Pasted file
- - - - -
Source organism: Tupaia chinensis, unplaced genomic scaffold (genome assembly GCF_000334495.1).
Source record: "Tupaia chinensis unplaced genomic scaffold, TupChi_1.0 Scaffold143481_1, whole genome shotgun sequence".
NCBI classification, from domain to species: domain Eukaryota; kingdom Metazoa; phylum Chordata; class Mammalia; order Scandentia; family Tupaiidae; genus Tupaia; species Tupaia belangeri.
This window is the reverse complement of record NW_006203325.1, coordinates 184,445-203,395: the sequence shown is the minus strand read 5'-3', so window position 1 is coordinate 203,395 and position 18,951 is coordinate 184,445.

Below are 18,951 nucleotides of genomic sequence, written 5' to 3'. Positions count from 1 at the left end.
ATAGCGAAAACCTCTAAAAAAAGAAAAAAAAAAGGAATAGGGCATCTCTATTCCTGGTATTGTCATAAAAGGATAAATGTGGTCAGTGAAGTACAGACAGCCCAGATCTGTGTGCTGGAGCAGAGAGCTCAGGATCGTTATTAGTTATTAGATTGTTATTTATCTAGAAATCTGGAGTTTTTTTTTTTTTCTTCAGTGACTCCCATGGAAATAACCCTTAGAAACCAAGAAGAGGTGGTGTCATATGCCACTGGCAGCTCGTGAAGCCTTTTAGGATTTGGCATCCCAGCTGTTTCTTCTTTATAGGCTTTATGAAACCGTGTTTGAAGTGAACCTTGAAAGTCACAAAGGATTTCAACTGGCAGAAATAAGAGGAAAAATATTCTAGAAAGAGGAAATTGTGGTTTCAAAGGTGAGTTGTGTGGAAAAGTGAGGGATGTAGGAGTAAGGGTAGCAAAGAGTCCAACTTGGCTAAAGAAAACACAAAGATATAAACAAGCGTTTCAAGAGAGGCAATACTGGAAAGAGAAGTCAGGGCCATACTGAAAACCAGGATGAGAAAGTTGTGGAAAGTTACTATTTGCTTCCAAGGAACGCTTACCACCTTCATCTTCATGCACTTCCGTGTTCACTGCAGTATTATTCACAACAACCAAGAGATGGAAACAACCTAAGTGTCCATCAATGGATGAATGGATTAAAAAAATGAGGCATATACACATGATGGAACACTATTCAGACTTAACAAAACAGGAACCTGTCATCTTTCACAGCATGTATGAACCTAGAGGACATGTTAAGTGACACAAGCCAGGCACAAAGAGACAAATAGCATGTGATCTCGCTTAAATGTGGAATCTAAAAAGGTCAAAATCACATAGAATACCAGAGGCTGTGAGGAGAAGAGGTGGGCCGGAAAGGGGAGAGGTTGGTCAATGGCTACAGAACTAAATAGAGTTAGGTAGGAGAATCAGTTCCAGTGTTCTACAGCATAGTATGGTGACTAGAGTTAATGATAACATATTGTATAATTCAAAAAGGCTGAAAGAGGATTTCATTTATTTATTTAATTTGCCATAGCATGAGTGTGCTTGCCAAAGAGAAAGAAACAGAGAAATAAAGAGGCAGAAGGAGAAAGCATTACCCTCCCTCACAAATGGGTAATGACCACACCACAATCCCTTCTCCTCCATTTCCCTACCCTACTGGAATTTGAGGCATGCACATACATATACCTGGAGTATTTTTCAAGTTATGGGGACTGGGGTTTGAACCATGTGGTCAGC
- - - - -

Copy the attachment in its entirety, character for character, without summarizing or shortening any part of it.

Source organism: Tupaia chinensis, unplaced genomic scaffold (genome assembly GCF_000334495.1).
Source record: "Tupaia chinensis unplaced genomic scaffold, TupChi_1.0 Scaffold143481_1, whole genome shotgun sequence".
NCBI classification, from domain to species: domain Eukaryota; kingdom Metazoa; phylum Chordata; class Mammalia; order Scandentia; family Tupaiidae; genus Tupaia; species Tupaia belangeri.
This window is the reverse complement of record NW_006203325.1, coordinates 184,445-203,395: the sequence shown is the minus strand read 5'-3', so window position 1 is coordinate 203,395 and position 18,951 is coordinate 184,445.

Below are 18,951 nucleotides of genomic sequence, written 5' to 3'. Positions count from 1 at the left end.
ATAGCGAAAACCTCTAAAAAAAGAAAAAAAAAAGGAATAGGGCATCTCTATTCCTGGTATTGTCATAAAAGGATAAATGTGGTCAGTGAAGTACAGACAGCCCAGATCTGTGTGCTGGAGCAGAGAGCTCAGGATCGTTATTAGTTATTAGATTGTTATTTATCTAGAAATCTGGAGTTTTTTTTTTTTTCTTCAGTGACTCCCATGGAAATAACCCTTAGAAACCAAGAAGAGGTGGTGTCATATGCCACTGGCAGCTCGTGAAGCCTTTTAGGATTTGGCATCCCAGCTGTTTCTTCTTTATAGGCTTTATGAAACCGTGTTTGAAGTGAACCTTGAAAGTCACAAAGGATTTCAACTGGCAGAAATAAGAGGAAAAATATTCTAGAAAGAGGAAATTGTGGTTTCAAAGGTGAGTTGTGTGGAAAAGTGAGGGATGTAGGAGTAAGGGTAGCAAAGAGTCCAACTTGGCTAAAGAAAACACAAAGATATAAACAAGCGTTTCAAGAGAGGCAATACTGGAAAGAGAAGTCAGGGCCATACTGAAAACCAGGATGAGAAAGTTGTGGAAAGTTACTATTTGCTTCCAAGGAACGCTTACCACCTTCATCTTCATGCACTTCCGTGTTCACTGCAGTATTATTCACAACAACCAAGAGATGGAAACAACCTAAGTGTCCATCAATGGATGAATGGATTAAAAAAATGAGGCATATACACATGATGGAACACTATTCAGACTTAACAAAACAGGAACCTGTCATCTTTCACAGCATGTATGAACCTAGAGGACATGTTAAGTGACACAAGCCAGGCACAAAGAGACAAATAGCATGTGATCTCGCTTAAATGTGGAATCTAAAAAGGTCAAAATCACATAGAATACCAGAGGCTGTGAGGAGAAGAGGTGGGCCGGAAAGGGGAGAGGTTGGTCAATGGCTACAGAACTAAATAGAGTTAGGTAGGAGAATCAGTTCCAGTGTTCTACAGCATAGTATGGTGACTAGAGTTAATGATAACATATTGTATAATTCAAAAAGGCTGAAAGAGGATTTCATTTATTTATTTAATTTGCCATAGCATGAGTGTGCTTGCCAAAGAGAAAGAAACAGAGAAATAAAGAGGCAGAAGGAGAAAGCATTACCCTCCCTCACAAATGGGTAATGACCACACCACAATCCCTTCTCCTCCATTTCCCTACCCTACTGGAATTTGAGGCATGCACATACATATACCTGGAGTATTTTTCAAGTTATGGGGACTGGGGTTTGAACCATGTGGTCAGC